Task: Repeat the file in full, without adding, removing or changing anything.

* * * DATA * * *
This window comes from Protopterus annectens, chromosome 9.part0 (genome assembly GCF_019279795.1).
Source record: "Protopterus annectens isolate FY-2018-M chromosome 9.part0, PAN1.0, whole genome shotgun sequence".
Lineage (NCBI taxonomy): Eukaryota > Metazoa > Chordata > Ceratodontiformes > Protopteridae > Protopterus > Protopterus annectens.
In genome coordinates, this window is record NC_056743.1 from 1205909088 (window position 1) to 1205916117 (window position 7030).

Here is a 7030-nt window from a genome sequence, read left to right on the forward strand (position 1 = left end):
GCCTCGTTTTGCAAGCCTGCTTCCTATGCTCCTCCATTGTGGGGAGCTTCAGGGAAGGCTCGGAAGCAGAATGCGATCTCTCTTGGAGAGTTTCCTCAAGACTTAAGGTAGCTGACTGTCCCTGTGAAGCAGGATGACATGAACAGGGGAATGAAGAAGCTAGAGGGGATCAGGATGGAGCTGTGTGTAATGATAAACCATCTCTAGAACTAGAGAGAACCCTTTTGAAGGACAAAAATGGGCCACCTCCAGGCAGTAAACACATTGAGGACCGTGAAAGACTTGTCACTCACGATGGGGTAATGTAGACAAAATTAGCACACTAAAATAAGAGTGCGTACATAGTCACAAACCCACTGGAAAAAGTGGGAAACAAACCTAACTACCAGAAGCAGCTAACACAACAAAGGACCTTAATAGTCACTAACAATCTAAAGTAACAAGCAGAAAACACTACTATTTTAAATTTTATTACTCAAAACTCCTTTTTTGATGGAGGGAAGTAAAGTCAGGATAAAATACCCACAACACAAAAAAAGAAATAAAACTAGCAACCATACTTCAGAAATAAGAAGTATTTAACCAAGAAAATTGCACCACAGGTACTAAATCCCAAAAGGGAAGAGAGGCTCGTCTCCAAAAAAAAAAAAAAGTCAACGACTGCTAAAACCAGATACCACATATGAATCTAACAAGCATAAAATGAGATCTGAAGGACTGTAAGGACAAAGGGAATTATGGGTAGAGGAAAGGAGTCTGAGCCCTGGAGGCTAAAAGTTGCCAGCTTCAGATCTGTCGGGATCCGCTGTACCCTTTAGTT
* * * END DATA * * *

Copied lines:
This window comes from Protopterus annectens, chromosome 9.part0 (genome assembly GCF_019279795.1).
Source record: "Protopterus annectens isolate FY-2018-M chromosome 9.part0, PAN1.0, whole genome shotgun sequence".
Lineage (NCBI taxonomy): Eukaryota > Metazoa > Chordata > Ceratodontiformes > Protopteridae > Protopterus > Protopterus annectens.
In genome coordinates, this window is record NC_056743.1 from 1205909088 (window position 1) to 1205916117 (window position 7030).

Here is a 7030-nt window from a genome sequence, read left to right on the forward strand (position 1 = left end):
GCCTCGTTTTGCAAGCCTGCTTCCTATGCTCCTCCATTGTGGGGAGCTTCAGGGAAGGCTCGGAAGCAGAATGCGATCTCTCTTGGAGAGTTTCCTCAAGACTTAAGGTAGCTGACTGTCCCTGTGAAGCAGGATGACATGAACAGGGGAATGAAGAAGCTAGAGGGGATCAGGATGGAGCTGTGTGTAATGATAAACCATCTCTAGAACTAGAGAGAACCCTTTTGAAGGACAAAAATGGGCCACCTCCAGGCAGTAAACACATTGAGGACCGTGAAAGACTTGTCACTCACGATGGGGTAATGTAGACAAAATTAGCACACTAAAATAAGAGTGCGTACATAGTCACAAACCCACTGGAAAAAGTGGGAAACAAACCTAACTACCAGAAGCAGCTAACACAACAAAGGACCTTAATAGTCACTAACAATCTAAAGTAACAAGCAGAAAACACTACTATTTTAAATTTTATTACTCAAAACTCCTTTTTTGATGGAGGGAAGTAAAGTCAGGATAAAATACCCACAACACAAAAAAAGAAATAAAACTAGCAACCATACTTCAGAAATAAGAAGTATTTAACCAAGAAAATTGCACCACAGGTACTAAATCCCAAAAGGGAAGAGAGGCTCGTCTCCAAAAAAAAAAAAAAGTCAACGACTGCTAAAACCAGATACCACATATGAATCTAACAAGCATAAAATGAGATCTGAAGGACTGTAAGGACAAAGGGAATTATGGGTAGAGGAAAGGAGTCTGAGCCCTGGAGGCTAAAAGTTGCCAGCTTCAGATCTGTCGGGATCCGCTGTACCCTTTAGTT